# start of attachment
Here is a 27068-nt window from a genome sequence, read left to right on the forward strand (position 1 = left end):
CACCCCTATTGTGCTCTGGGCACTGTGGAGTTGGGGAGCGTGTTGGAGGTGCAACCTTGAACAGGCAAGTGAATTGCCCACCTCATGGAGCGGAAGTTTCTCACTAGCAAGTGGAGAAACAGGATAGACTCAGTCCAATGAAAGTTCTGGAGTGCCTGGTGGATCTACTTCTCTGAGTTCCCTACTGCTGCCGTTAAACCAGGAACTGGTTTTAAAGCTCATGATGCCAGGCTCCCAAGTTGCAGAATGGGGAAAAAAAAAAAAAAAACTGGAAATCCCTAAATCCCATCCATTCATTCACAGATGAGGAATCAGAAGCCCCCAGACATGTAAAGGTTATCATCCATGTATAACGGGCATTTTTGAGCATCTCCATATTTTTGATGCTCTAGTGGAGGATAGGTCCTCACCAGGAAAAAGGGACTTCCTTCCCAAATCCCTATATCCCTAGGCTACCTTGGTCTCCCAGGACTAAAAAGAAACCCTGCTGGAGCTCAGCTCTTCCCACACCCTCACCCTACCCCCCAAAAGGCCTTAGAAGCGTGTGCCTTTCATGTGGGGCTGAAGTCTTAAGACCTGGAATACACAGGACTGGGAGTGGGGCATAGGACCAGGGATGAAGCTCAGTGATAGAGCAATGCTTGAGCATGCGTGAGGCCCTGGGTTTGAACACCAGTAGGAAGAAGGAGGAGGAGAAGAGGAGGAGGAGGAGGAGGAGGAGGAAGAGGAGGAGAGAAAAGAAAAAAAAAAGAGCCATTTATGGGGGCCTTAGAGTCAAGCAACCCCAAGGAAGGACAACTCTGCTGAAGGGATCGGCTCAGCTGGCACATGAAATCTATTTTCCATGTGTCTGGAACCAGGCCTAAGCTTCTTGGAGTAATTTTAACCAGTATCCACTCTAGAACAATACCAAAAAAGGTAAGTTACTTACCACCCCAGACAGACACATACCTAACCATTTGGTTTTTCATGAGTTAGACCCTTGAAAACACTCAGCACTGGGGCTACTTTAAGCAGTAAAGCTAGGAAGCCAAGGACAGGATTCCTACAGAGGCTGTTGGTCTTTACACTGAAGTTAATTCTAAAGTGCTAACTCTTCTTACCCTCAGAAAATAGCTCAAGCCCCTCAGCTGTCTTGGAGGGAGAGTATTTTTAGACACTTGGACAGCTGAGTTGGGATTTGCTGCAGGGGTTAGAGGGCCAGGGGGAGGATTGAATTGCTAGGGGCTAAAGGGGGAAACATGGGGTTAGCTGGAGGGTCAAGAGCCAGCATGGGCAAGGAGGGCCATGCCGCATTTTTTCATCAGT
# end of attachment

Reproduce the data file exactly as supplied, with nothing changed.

Here is a 27068-nt window from a genome sequence, read left to right on the forward strand (position 1 = left end):
CACCCCTATTGTGCTCTGGGCACTGTGGAGTTGGGGAGCGTGTTGGAGGTGCAACCTTGAACAGGCAAGTGAATTGCCCACCTCATGGAGCGGAAGTTTCTCACTAGCAAGTGGAGAAACAGGATAGACTCAGTCCAATGAAAGTTCTGGAGTGCCTGGTGGATCTACTTCTCTGAGTTCCCTACTGCTGCCGTTAAACCAGGAACTGGTTTTAAAGCTCATGATGCCAGGCTCCCAAGTTGCAGAATGGGGAAAAAAAAAAAAAAAACTGGAAATCCCTAAATCCCATCCATTCATTCACAGATGAGGAATCAGAAGCCCCCAGACATGTAAAGGTTATCATCCATGTATAACGGGCATTTTTGAGCATCTCCATATTTTTGATGCTCTAGTGGAGGATAGGTCCTCACCAGGAAAAAGGGACTTCCTTCCCAAATCCCTATATCCCTAGGCTACCTTGGTCTCCCAGGACTAAAAAGAAACCCTGCTGGAGCTCAGCTCTTCCCACACCCTCACCCTACCCCCCAAAAGGCCTTAGAAGCGTGTGCCTTTCATGTGGGGCTGAAGTCTTAAGACCTGGAATACACAGGACTGGGAGTGGGGCATAGGACCAGGGATGAAGCTCAGTGATAGAGCAATGCTTGAGCATGCGTGAGGCCCTGGGTTTGAACACCAGTAGGAAGAAGGAGGAGGAGAAGAGGAGGAGGAGGAGGAGGAGGAGGAAGAGGAGGAGAGAAAAGAAAAAAAAAAGAGCCATTTATGGGGGCCTTAGAGTCAAGCAACCCCAAGGAAGGACAACTCTGCTGAAGGGATCGGCTCAGCTGGCACATGAAATCTATTTTCCATGTGTCTGGAACCAGGCCTAAGCTTCTTGGAGTAATTTTAACCAGTATCCACTCTAGAACAATACCAAAAAAGGTAAGTTACTTACCACCCCAGACAGACACATACCTAACCATTTGGTTTTTCATGAGTTAGACCCTTGAAAACACTCAGCACTGGGGCTACTTTAAGCAGTAAAGCTAGGAAGCCAAGGACAGGATTCCTACAGAGGCTGTTGGTCTTTACACTGAAGTTAATTCTAAAGTGCTAACTCTTCTTACCCTCAGAAAATAGCTCAAGCCCCTCAGCTGTCTTGGAGGGAGAGTATTTTTAGACACTTGGACAGCTGAGTTGGGATTTGCTGCAGGGGTTAGAGGGCCAGGGGGAGGATTGAATTGCTAGGGGCTAAAGGGGGAAACATGGGGTTAGCTGGAGGGTCAAGAGCCAGCATGGGCAAGGAGGGCCATGCCGCATTTTTTCATCAGT